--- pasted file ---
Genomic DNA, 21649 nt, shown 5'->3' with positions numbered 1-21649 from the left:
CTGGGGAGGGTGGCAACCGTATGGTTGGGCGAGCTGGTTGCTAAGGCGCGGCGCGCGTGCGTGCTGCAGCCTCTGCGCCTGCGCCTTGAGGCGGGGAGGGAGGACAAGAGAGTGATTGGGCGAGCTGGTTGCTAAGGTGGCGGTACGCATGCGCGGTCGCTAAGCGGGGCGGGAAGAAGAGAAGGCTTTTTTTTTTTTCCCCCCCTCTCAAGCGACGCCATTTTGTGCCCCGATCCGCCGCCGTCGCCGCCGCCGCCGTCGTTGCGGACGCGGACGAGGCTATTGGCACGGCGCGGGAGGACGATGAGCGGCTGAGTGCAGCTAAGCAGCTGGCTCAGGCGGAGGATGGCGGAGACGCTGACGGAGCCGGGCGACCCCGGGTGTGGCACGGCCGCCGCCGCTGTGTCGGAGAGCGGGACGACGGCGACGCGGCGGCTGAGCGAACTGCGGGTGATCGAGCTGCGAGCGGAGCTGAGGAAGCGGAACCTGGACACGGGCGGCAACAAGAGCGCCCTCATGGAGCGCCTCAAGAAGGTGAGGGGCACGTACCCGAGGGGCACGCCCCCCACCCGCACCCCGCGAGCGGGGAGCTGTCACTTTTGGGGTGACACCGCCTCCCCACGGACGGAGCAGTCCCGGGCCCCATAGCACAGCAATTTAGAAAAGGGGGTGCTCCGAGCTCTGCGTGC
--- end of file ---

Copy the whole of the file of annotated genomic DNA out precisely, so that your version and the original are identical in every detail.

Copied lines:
Genomic DNA, 21649 nt, shown 5'->3' with positions numbered 1-21649 from the left:
CTGGGGAGGGTGGCAACCGTATGGTTGGGCGAGCTGGTTGCTAAGGCGCGGCGCGCGTGCGTGCTGCAGCCTCTGCGCCTGCGCCTTGAGGCGGGGAGGGAGGACAAGAGAGTGATTGGGCGAGCTGGTTGCTAAGGTGGCGGTACGCATGCGCGGTCGCTAAGCGGGGCGGGAAGAAGAGAAGGCTTTTTTTTTTTTCCCCCCCTCTCAAGCGACGCCATTTTGTGCCCCGATCCGCCGCCGTCGCCGCCGCCGCCGTCGTTGCGGACGCGGACGAGGCTATTGGCACGGCGCGGGAGGACGATGAGCGGCTGAGTGCAGCTAAGCAGCTGGCTCAGGCGGAGGATGGCGGAGACGCTGACGGAGCCGGGCGACCCCGGGTGTGGCACGGCCGCCGCCGCTGTGTCGGAGAGCGGGACGACGGCGACGCGGCGGCTGAGCGAACTGCGGGTGATCGAGCTGCGAGCGGAGCTGAGGAAGCGGAACCTGGACACGGGCGGCAACAAGAGCGCCCTCATGGAGCGCCTCAAGAAGGTGAGGGGCACGTACCCGAGGGGCACGCCCCCCACCCGCACCCCGCGAGCGGGGAGCTGTCACTTTTGGGGTGACACCGCCTCCCCACGGACGGAGCAGTCCCGGGCCCCATAGCACAGCAATTTAGAAAAGGGGGTGCTCCGAGCTCTGCGTGC